13.  In view of the above, finding no substance in this petition, we dismiss the same, being barred by time as well as bereft of merit and decline to grant leave. We make no order as to costs.

Petition dismissed.

::Illegal Dispossession from Property in Pakistan…Law and Remedy

AMENDMENT IN SECTION 145 OF THE Cr. P. C.

Section 145 of the Criminal Procedure Code 1898 (Cr.P.C.) is designed to prevent a breach of peace over a dispute related to immovable property. An extract of the relevant provision is produced below:

“Section 145. Procedure where dispute concerning land, etc., is likely to cause breach of peace…(1) Whenever a District Magistrate, (or Sub-divisional Magistrate or an Executive Magistrate specially empowered by the Provincial Government in this behalf) is satisfied from a police-report or other information that a dispute likely to cause breach of the peace exists concerning any land or water or the boundaries thereof, within the local limits of his jurisdiction he shall make an order in writing, stating the grounds of being so satisfied, and requiring the parties concerned in such dispute to attend his Court in person or by pleader, within a time to be fixed by such Magistrate, and to put in written statements of their respective claims as respects the fact of actual possession of the subject of dispute.”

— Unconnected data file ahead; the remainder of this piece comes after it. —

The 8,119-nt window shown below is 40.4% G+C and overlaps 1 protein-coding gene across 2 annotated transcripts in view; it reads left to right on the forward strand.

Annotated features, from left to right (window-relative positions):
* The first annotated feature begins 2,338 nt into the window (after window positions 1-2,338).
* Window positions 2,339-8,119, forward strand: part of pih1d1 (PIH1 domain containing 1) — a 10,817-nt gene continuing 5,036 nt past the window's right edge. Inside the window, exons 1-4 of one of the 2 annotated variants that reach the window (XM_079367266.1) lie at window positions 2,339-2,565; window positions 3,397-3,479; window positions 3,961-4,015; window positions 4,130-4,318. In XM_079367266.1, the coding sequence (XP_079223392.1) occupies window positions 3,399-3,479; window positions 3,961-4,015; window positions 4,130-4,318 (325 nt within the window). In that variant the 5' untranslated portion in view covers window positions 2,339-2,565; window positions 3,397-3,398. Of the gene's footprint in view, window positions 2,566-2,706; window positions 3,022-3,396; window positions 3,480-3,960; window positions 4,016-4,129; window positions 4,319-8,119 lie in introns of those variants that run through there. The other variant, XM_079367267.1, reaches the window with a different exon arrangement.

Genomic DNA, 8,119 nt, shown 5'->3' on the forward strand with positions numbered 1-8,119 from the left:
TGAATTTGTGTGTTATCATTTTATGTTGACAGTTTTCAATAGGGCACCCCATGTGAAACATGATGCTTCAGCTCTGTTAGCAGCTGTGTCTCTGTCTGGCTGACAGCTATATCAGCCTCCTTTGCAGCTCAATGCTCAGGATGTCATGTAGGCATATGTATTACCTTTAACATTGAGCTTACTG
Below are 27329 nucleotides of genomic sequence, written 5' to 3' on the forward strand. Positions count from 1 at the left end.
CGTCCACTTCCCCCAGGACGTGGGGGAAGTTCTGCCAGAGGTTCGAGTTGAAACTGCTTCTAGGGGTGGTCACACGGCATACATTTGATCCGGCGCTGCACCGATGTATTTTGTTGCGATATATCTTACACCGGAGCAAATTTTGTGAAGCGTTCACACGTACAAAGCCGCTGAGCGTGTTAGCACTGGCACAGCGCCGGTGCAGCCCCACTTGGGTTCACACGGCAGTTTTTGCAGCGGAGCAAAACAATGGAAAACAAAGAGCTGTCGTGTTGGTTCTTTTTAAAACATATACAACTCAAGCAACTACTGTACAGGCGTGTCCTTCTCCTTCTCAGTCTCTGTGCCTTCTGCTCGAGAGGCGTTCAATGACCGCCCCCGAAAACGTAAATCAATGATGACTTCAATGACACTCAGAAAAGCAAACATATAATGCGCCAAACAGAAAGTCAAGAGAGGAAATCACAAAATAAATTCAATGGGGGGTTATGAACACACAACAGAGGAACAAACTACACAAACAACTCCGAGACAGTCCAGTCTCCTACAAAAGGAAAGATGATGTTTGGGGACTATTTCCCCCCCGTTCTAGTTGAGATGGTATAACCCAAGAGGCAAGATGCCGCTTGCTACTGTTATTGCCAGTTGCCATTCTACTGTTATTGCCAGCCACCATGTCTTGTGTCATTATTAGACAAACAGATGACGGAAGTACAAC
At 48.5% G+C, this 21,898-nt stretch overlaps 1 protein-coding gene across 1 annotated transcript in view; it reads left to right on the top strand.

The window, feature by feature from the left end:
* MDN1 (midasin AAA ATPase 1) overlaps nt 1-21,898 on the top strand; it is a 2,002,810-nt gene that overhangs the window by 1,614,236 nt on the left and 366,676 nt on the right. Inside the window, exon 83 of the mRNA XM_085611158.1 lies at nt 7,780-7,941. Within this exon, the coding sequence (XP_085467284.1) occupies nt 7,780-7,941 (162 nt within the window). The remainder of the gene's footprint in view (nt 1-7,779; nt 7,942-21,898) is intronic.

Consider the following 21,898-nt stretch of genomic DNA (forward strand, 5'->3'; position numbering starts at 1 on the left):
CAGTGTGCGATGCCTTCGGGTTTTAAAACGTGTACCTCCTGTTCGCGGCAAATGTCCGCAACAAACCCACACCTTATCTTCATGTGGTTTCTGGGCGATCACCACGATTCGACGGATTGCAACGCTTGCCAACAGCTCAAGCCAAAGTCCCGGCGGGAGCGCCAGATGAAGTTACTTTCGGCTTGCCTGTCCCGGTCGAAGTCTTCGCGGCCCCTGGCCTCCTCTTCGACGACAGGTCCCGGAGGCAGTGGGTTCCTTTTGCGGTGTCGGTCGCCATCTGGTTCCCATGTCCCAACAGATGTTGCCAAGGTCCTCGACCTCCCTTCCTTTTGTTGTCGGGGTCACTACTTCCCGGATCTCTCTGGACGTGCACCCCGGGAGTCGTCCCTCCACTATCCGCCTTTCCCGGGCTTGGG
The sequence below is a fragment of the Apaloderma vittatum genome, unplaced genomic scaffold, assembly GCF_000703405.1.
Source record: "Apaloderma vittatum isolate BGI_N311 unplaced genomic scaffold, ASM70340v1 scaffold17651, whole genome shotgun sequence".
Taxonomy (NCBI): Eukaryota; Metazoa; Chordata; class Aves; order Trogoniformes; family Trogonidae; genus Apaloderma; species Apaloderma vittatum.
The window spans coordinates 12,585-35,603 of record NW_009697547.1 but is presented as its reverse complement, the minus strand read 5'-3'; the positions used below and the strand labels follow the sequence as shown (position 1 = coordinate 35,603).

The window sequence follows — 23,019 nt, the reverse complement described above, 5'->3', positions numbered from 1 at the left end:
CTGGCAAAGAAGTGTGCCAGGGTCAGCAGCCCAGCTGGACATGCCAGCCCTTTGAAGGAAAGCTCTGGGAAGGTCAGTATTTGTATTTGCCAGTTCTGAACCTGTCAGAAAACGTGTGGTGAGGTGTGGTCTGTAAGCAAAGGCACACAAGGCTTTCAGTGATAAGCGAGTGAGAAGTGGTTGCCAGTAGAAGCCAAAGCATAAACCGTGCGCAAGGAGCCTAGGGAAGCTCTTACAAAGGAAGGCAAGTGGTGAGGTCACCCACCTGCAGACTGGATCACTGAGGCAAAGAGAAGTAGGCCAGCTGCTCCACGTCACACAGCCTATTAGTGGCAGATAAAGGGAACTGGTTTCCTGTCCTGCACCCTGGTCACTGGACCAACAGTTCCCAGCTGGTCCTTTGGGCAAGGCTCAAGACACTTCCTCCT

(2)………………………

(3)………………………

(4)………………………

Provided that, if it appear to the Magistrate that any party has within two months next before the date of such order been forcibly and wrongfully dispossessed, he may treat the party so dispossessed as if he had been in possession at such date:”